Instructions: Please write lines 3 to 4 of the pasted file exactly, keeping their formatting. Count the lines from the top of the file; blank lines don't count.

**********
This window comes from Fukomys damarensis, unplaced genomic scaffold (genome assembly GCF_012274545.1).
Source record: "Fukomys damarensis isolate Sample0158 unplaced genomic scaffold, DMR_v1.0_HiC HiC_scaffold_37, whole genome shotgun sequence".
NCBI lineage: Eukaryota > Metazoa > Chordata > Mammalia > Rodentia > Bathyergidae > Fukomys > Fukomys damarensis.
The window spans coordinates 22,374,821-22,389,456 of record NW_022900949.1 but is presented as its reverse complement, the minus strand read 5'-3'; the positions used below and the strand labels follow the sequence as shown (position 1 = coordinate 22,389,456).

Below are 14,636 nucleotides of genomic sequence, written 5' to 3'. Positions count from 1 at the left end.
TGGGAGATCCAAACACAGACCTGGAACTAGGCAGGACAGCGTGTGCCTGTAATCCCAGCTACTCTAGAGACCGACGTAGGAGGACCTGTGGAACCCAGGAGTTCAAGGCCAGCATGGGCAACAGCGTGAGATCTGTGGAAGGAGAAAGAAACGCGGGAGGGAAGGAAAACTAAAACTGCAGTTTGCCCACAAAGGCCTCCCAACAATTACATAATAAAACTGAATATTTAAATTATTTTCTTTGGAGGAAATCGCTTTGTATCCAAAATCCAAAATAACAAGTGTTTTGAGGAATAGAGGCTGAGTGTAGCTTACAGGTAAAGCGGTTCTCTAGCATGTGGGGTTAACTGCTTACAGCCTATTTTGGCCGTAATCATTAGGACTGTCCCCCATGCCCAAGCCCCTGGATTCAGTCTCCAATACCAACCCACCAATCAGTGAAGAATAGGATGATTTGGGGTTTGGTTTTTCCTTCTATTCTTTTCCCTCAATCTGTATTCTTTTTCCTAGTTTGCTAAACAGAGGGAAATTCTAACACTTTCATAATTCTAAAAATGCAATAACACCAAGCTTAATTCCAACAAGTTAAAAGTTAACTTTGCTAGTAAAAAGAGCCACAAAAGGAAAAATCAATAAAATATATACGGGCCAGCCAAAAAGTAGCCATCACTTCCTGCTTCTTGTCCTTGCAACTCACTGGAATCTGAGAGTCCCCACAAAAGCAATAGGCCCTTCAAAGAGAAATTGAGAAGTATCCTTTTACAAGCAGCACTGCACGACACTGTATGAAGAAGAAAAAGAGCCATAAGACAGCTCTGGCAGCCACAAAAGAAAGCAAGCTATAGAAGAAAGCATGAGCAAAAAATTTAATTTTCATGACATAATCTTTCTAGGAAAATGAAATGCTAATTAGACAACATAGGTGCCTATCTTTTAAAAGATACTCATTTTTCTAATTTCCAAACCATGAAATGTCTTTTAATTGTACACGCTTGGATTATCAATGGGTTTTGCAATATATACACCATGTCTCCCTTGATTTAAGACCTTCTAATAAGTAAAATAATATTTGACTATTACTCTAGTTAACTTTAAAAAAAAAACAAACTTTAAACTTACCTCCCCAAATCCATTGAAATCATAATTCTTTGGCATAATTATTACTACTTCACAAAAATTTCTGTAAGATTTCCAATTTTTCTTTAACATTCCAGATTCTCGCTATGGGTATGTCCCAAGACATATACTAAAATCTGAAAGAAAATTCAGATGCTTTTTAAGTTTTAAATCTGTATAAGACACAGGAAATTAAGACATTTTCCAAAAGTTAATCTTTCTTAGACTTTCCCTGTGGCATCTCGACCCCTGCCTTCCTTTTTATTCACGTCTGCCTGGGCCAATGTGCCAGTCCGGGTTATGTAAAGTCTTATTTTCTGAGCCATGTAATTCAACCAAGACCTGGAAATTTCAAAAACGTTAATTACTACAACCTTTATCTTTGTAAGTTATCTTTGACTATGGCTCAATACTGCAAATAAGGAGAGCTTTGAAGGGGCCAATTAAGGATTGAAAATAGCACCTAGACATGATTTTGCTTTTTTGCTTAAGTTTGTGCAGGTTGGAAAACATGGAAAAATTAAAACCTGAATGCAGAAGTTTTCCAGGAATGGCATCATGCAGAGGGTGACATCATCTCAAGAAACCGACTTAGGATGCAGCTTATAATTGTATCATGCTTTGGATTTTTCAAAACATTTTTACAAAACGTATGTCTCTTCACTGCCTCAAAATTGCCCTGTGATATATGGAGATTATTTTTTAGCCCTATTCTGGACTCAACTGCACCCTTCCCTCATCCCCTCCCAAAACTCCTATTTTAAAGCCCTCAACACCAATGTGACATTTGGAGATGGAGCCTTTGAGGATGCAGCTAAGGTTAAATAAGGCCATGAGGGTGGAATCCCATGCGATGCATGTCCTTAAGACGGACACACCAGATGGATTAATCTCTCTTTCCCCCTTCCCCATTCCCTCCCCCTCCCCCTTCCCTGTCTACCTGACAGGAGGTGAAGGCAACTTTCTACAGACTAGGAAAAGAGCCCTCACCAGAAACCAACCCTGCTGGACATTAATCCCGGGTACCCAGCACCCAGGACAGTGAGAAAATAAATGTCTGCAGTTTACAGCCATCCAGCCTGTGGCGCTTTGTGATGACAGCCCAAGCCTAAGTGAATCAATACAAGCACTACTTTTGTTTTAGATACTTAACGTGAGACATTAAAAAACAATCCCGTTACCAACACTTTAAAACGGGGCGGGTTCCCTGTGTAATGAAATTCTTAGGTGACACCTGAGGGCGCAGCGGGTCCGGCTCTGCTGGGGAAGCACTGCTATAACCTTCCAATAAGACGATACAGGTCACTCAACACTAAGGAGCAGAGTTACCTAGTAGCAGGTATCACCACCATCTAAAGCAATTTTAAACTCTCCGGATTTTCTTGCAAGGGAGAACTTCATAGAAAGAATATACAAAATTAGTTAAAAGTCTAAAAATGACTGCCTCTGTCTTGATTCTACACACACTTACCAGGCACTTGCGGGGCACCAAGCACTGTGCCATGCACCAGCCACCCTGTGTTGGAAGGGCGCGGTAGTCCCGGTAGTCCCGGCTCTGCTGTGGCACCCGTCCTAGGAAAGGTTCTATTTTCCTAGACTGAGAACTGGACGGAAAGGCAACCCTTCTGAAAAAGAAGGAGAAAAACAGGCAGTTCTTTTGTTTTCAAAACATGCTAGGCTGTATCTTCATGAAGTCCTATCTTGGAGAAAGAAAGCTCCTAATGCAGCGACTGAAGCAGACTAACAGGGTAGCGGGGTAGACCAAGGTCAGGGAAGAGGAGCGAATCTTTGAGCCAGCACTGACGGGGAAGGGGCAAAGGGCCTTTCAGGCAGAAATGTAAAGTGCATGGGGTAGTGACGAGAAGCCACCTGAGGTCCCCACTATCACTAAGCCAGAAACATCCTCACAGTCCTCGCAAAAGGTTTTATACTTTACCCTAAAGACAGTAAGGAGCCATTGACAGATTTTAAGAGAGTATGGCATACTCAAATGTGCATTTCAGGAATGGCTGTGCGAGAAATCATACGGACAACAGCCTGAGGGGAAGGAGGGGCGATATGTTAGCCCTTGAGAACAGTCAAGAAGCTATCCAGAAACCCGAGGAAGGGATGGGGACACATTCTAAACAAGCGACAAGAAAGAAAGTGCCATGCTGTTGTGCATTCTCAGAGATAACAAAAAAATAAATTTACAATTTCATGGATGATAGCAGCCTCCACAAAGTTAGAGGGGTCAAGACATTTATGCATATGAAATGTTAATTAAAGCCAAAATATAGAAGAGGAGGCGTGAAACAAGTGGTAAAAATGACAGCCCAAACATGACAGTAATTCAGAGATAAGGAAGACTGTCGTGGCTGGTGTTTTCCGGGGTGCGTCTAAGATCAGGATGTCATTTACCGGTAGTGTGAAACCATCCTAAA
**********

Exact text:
NCBI lineage: Eukaryota > Metazoa > Chordata > Mammalia > Rodentia > Bathyergidae > Fukomys > Fukomys damarensis.
The window spans coordinates 22,374,821-22,389,456 of record NW_022900949.1 but is presented as its reverse complement, the minus strand read 5'-3'; the positions used below and the strand labels follow the sequence as shown (position 1 = coordinate 22,389,456).